The frequency of genetic variants associated with attention-deficit/hyperactivity disorder (ADHD) has decreased progressively in the evolutionary human lineage from the Palaeolithic to nowadays, according to a study published in the journal Scientific Reports.

The new genomic analysis compares several ADHD-associated genetic variants described in current European populations to assess its evolution in samples of the human species (Homo sapiens), modern and ancient, and in samples of Neanderthals (Homo neanderthalensis). According to the conclusions, the low tendency observed in European populations could not be explained for the genetic mix with African populations or the introgression of Neanderthal genomic segments in our genome.

The new genomic study isled by Professor Bru Cormand, from the Faculty of Biology and the Institute of Biomedicine of the University of Barcelona (IBUB), the Research Institute Sant Joan de Déu (IRSJD) and the Rare Diseases Networking Biomedical Research Centre (CIBERER), and the researcher Oscar Lao, from the Centro Nacional de Análisis Genómico (CNAG), part of the Centre for Genomic Regulation (CRG). The study, whose first author is the CNAG-CRG researcher Paula Esteller -current doctoral student at the Institute of Evolutionary Biology (IBE, CSIC-UPF)- counts on the participation of research groups of the Aarhus University (Denmark) and the Upstate Medical University of New York (United States).

TDAH neandertales
The experts Paula Esteller, Bru Cormand and Òscar Lao

ADHD: an adaptive value in the evolutionary lineage of humans?

 The attention deficit/hyperactivity disorder (ADHD) is an alteration of the neurodevelopment which can have a large impact on the life of the affected people. Featured by hyperactivity, impulsiveness and attention deficit, it is very common in modern populations -with a prevalence of 5% in children and adolescents- and can last up to adulthood.

From an evolutionary perspective, one would expect that anything detrimental would disappear among the population. In order to explain this phenomenon, several natural hypotheses have been presented -specially focused on the context of transition from the Palaeolithic to the Neolithic-, such as the known Mismatch Theory.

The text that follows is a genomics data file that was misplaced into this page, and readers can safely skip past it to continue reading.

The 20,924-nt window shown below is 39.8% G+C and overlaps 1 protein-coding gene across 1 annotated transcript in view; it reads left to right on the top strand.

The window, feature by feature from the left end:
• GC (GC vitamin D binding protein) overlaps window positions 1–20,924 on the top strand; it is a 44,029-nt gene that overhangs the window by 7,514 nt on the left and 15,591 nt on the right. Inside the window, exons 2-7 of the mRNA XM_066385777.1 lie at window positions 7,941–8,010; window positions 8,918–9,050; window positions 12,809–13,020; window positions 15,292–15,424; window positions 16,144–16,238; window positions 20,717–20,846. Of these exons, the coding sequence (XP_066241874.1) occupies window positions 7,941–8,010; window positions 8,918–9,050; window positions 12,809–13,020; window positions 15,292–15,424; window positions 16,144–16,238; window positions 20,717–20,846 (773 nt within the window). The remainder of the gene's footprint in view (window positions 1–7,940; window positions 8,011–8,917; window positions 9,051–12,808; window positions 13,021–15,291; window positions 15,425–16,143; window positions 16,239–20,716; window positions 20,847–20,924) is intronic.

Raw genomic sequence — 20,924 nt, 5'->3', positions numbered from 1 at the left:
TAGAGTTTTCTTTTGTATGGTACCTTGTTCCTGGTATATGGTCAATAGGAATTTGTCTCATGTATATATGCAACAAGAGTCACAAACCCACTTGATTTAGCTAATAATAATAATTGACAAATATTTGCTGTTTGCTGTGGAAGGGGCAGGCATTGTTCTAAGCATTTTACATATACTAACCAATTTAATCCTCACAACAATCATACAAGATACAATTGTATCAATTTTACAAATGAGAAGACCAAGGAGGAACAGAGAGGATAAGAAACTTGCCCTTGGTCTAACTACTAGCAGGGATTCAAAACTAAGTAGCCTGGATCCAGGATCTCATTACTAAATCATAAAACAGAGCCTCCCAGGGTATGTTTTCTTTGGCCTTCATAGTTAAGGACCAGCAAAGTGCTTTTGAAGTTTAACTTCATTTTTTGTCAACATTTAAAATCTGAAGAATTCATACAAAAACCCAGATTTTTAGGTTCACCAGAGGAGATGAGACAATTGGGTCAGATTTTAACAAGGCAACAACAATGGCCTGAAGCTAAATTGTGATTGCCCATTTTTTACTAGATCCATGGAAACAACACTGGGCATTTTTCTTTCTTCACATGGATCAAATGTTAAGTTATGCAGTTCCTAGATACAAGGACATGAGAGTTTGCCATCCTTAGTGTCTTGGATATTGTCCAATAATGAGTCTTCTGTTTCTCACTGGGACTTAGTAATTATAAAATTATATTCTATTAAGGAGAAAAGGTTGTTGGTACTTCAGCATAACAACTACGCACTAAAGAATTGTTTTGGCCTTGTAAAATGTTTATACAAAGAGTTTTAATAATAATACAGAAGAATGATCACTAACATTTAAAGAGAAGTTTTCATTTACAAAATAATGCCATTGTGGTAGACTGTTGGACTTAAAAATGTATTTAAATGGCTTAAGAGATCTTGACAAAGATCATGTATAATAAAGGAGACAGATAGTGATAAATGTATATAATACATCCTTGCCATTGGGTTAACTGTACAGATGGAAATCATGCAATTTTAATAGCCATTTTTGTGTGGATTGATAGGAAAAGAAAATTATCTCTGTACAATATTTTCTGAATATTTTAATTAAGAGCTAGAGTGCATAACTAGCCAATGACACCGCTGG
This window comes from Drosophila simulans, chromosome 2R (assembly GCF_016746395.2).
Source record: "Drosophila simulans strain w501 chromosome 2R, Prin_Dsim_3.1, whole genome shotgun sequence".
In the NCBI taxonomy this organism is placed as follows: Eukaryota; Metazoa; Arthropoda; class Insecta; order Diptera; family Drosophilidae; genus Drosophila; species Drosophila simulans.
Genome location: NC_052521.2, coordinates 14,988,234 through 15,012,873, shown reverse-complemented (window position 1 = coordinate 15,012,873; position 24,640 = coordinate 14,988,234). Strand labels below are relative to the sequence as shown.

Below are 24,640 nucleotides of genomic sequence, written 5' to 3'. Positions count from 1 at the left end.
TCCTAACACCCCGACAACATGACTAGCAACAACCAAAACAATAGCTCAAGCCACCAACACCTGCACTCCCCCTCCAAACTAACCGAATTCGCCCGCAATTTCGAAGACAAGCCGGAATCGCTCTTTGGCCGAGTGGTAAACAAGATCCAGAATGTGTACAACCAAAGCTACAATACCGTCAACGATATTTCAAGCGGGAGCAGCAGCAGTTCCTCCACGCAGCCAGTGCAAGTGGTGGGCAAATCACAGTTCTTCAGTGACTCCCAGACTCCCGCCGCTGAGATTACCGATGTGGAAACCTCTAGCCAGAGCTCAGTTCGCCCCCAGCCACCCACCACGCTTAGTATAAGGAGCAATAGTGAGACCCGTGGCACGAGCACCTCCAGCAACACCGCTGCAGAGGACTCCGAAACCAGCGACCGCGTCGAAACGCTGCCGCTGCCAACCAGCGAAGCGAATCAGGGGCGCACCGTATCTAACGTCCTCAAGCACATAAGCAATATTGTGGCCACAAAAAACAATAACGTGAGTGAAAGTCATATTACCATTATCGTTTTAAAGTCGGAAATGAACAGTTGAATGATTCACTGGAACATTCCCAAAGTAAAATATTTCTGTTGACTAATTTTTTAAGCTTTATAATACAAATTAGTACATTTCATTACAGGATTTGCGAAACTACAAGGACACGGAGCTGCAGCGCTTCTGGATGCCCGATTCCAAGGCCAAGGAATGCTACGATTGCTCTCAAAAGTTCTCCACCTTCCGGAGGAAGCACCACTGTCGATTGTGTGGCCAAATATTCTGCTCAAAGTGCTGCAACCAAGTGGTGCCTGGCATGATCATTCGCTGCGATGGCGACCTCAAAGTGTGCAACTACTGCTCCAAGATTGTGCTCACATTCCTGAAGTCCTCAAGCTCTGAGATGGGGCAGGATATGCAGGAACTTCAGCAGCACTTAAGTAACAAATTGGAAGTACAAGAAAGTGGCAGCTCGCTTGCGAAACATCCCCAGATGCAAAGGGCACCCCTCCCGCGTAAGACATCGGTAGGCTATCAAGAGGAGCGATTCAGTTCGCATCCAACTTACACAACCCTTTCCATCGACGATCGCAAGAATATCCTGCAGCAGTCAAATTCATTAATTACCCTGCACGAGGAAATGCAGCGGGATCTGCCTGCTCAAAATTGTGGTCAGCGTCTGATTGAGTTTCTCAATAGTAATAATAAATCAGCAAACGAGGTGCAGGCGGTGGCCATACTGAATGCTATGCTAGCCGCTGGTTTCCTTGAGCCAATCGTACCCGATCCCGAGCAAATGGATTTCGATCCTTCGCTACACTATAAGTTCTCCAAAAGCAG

“According to this theory, cultural and technological changes that occurred over the last thousands of years would have allowed us to modify our environment in order to adopt it to our physiological needs in the short term. However, in the long term, these changes would have promoted an imbalance regarding the environment in which our hunter-gatherer ancestors evolved”, note the authors.

Therefore, several traits like hyperactivity and impulsiveness -typical in people with ADHD- could have been selectively favoured in ancestral environments dominated by a nomad lifestyle. However, the same features would have become non-adaptive in other environments related to more recent times (mostly sedentary).

Why is it one of the most common disorders in children and adolescents?

 The new study, based on the study on 20,000 ADHD affected people and 35,000 controls, reveals the genetic variants and alleles associated with ADHD tend to be found in genes which are intolerant to mutations that cause loss of function, which shows the existence of a selective pressure on this phenotype.

According to the authors, the high prevalence of ADHD nowadays could be a result from a favourable selection that took place in the past. Although being an unfavourable phenotype in the new environmental context, the prevalence would still be high because much time has not passed for it to disappear. However, due to the absence of available genomic data for ADHD, none of the hypothesis has been empirically contrasted so far.

“Therefore, the analysis we conducted guarantee the presence of selective pressures that would have been acting for many years against the ADHD-associated variants. These results are compatible with the mismatch theory but they suggest negative selective pressures to have started before the transition between the Palaeolithic and the Neolithic, about 10,000 years ago”, say the authors.

Reference Article:

 Esteller-Cucala, P.; Maceda, I.; Børglum, A.D.; Demontis, D.; Faraone, S.V.; Cormand, B.; Lao, O. “Genomic analysis of the natural history of attention-deficit/hyperactivity disorder using Neanderthal and ancient Homo sapiens samples”. Scientific Reports, May,  2020. Doi: 10.1038/s41598-020-65322-4

 

Press release from the University of Barcelona